TRANSPORTATION, TREASURY, HOUSING AND URBAN DEVELOPMENT, THE JUDICIARY, THE DISTRICT OF COLUMBIA, AND INDEPENDENT AGENCIES APPROPRIATIONS ACT, 2006 -- (House of Representatives - June 29, 2005)
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AMENDMENT OFFERED BY MR. KNOLLENBERG
Mr. KNOLLENBERG. Mr. Chairman, I offer an amendment.
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Mr. ROTHMAN. Mr. Chairman, I rise in strong support of this amendment.
Mr. Chairman, I rise in support of the LaTourette-Oberstar-Menendez amendment which would restore funding for AMTRAK.
As a member of the Transportation, Treasury, Housing and Urban Development, the Judiciary, and District of Columbia Subcommittee, I want to thank Chairman KNOLLENBERG and Ranking Member OLVER for their work on this legislation.
I also want to acknowledge both the Majority and Minority staff for their dedication to the difficult task of crafting this legislation that incorporates such a broad spectrum of different agencies of our government.
Chairman KNOLLENBERG was given a difficult task with what I believe was an inadequate allocation. I have appreciated his willingness to work with both sides of the aisle to make sure that all members of the subcommittee had input into this final product. Mr. KNOLLENBERG has done the best job he could with what he was given.
I especially want to thank him for his help with Teterboro Airport in my District.
Unfortunately, though, I disagree with the allocation for AMTRAK in this bill. That is why I support this amendment.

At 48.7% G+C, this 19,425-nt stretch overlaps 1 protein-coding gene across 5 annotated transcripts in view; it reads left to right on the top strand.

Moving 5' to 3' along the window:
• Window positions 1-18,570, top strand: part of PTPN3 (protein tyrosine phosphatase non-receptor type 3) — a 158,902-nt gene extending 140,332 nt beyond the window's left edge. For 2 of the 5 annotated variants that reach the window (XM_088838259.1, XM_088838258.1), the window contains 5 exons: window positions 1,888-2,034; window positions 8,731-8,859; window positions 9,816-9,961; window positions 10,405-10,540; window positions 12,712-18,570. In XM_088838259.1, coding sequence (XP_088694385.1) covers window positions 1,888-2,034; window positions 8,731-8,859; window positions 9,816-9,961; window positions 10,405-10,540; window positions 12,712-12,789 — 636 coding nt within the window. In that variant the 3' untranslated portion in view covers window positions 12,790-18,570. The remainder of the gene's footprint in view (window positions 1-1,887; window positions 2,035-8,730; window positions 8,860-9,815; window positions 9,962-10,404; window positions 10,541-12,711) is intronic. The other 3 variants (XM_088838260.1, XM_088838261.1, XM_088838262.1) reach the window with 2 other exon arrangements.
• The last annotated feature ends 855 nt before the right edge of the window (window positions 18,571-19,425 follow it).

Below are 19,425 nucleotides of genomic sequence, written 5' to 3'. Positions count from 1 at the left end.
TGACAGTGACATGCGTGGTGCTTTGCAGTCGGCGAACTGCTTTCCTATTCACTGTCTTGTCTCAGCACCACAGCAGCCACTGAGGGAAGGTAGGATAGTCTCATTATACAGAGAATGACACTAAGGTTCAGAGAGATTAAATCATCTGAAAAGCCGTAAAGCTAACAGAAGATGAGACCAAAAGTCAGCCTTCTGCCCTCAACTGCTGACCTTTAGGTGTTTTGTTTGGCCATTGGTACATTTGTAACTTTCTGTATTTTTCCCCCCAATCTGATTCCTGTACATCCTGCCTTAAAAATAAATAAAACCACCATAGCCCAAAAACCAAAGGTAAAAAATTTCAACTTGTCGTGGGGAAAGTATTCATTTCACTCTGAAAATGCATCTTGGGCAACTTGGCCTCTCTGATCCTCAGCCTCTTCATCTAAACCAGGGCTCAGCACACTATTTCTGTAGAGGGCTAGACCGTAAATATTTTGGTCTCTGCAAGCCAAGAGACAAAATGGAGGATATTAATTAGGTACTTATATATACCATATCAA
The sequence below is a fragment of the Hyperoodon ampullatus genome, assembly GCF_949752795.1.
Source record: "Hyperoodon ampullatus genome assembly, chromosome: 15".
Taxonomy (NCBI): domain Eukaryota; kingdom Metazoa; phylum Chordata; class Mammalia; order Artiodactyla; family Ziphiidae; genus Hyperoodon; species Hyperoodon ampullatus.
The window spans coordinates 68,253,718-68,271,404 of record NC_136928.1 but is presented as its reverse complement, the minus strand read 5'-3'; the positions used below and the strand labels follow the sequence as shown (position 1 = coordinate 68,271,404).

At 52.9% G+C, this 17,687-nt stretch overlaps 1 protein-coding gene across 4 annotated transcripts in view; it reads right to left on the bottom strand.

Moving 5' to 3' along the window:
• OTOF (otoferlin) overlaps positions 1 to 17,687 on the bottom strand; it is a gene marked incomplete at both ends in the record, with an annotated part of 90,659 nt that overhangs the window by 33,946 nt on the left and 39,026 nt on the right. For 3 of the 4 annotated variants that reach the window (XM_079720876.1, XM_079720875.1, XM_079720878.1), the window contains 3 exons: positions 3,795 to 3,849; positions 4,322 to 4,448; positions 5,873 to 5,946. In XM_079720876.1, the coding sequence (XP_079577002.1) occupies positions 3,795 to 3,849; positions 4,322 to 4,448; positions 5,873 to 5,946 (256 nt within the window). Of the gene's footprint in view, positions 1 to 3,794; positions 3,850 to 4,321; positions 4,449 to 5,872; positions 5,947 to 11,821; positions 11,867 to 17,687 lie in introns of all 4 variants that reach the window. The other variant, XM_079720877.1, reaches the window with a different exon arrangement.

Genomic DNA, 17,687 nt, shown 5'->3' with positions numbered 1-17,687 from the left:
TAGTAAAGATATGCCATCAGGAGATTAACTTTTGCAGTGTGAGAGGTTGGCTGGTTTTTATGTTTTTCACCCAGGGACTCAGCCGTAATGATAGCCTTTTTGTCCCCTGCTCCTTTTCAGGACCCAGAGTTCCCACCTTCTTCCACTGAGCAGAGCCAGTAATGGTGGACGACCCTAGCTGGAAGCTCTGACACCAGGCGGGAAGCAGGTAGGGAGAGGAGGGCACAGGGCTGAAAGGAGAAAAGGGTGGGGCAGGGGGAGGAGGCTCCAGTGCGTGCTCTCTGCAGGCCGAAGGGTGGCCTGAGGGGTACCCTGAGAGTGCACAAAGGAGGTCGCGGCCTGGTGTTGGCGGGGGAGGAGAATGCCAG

The $550 million provided for AMTRAK will certainly bring an end to passenger rail service as we know it.
Furthermore, this bill only funds the Capital Improvement Program for the Northeast Corridor line, which runs from Washington DC's Union Station to Boston's South Station, at $50 million.
This amount is hundreds of millions of dollars below what is needed to keep the Northeast Corridor in good repair.
Just maintaining the tracks and making needed safety improvements in my home State of New Jersey will cost $90 million. If AMTRAK where to uphold their agreement with the State of New Jersey to provide matching funds of $45 million for track maintenance, that would only leave $5 million left for the maintenance of the rest of the Northeast Corridor line.
I urge my colleagues to support this amendment to restore funding for AMTRAK to continue the stated goal of this bill to provide viable passenger rail service in the United States.
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AMENDMENT OFFERED BY MR. KENNEDY OF MINNESOTA
Mr. KENNEDY of Minnesota. Mr. Chairman, I offer an amendment.
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Mr. ROTHMAN. Mr. Chairman, I move to strike the requisite number of words.
(Mr. ROTHMAN asked and was given permission to revise and extend his remarks.)
Mr. ROTHMAN. Mr. Chairman, first allow me to thank my subcommittee chairman and his staff for being so extraordinarily cooperative and bipartisan in word and deed when it came to the needs of everyone on our subcommittee, Republican and Democrat. We on our side of the aisle believe there was not a sufficient budgetary allocation to our Subcommittee on Transportation. But within the confines of what we were given under the budget resolution, I believe that our chairman and his staff, my ranking member, the gentleman from Massachusetts (Mr. Olver), and his staff put together a wonderful bill, which needed help on Amtrak, which both sides of the aisle fixed about an hour ago.
So it does pain me somewhat to find out that there is an effort now to undo the solution that would have helped us keep intact a national rail system. A national rail system. Is that some wild idea that we just have here in America? No. They have it all over the world. All over Europe. China is investing tens of billions of dollars in their rail system, their infrastructure. Japan. Talk about rail system. They have the bullet trains. Where we here in the United States of America are struggling along with trains whose brake systems failed on these antiquated rail beds, et cetera. We are the greatest country in the world, and we are not keeping up with our infrastructure needs. That is wrong.